You know to engage an inspector to ensure there isn’t anything seriously wrong with the property and to acquire the necessary approvals for the building, and to ensure that boundaries of the property are in the proper positions. You consult a financial professional to help you arrange financing and ensure you can pay for and afford your new property. And, you know to have a solicitor undertake important legal searches.

However, many buyers overlook the value that an urban planner’s knowledge can bring to a property purchase. This is especially true if you plan on renovating, developing your property or selling it again in the future.

Urban planners can provide you with a property appraisal which can give you a good foundation to start from. Most importantly, urban planners can give you a realistic sense of what is possible. Too often, I see people purchase a property with a plan to build only to discover later that they need a development approval which is not likely to be granted. This results in stress, heartache and financial pressures.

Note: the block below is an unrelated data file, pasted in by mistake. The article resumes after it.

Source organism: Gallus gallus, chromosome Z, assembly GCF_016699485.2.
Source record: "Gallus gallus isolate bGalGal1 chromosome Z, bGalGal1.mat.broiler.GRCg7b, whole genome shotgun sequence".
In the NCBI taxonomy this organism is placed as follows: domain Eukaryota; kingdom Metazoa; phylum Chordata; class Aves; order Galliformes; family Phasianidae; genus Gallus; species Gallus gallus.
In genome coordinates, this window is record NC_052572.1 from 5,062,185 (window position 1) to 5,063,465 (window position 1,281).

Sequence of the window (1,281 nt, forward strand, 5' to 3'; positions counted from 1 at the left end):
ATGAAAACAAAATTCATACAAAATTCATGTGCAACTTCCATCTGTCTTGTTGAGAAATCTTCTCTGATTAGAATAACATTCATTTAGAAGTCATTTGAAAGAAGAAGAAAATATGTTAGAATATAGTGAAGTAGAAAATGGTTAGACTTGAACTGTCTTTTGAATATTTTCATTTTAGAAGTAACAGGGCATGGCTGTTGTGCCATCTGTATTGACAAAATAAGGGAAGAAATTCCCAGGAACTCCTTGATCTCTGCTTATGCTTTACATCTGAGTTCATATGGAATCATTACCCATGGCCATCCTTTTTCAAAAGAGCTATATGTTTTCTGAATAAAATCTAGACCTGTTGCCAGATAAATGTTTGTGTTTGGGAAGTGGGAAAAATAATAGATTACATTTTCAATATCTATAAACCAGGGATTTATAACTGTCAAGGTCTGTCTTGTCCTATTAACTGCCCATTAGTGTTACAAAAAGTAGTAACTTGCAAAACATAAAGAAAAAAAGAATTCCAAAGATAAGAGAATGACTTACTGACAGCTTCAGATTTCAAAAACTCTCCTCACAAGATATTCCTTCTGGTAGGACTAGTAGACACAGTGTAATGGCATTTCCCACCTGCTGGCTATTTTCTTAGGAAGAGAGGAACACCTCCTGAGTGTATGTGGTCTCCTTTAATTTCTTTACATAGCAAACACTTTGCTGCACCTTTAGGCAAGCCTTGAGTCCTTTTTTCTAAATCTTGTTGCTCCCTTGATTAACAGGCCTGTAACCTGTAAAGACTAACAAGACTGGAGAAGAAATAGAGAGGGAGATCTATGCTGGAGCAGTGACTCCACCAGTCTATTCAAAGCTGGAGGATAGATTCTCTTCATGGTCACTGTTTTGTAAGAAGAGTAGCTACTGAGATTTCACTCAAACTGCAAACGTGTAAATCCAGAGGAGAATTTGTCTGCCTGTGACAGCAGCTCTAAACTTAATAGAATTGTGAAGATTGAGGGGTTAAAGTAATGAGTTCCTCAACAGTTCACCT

Development is heavily restricted and sharing your plans with an urban planner before your purchase can help you understand what’s possible and what you can reasonably expect. Many simply do not know that there are approvals required on what we would consider relatively small projects, like building a deck. There’s simply nothing worse than purchasing a property with that beautiful new deck in your mind’s eye only to realise you are not allowed to build it after you have signed the dotted line.

Here’s a few things we do when we undertake our property appraisals:

  • COMPLIANCE: We want to ensure your planned development complies with local laws. We’ll let you know what does and doesn’t and help you make a decision on your property purchase with the laws in mind.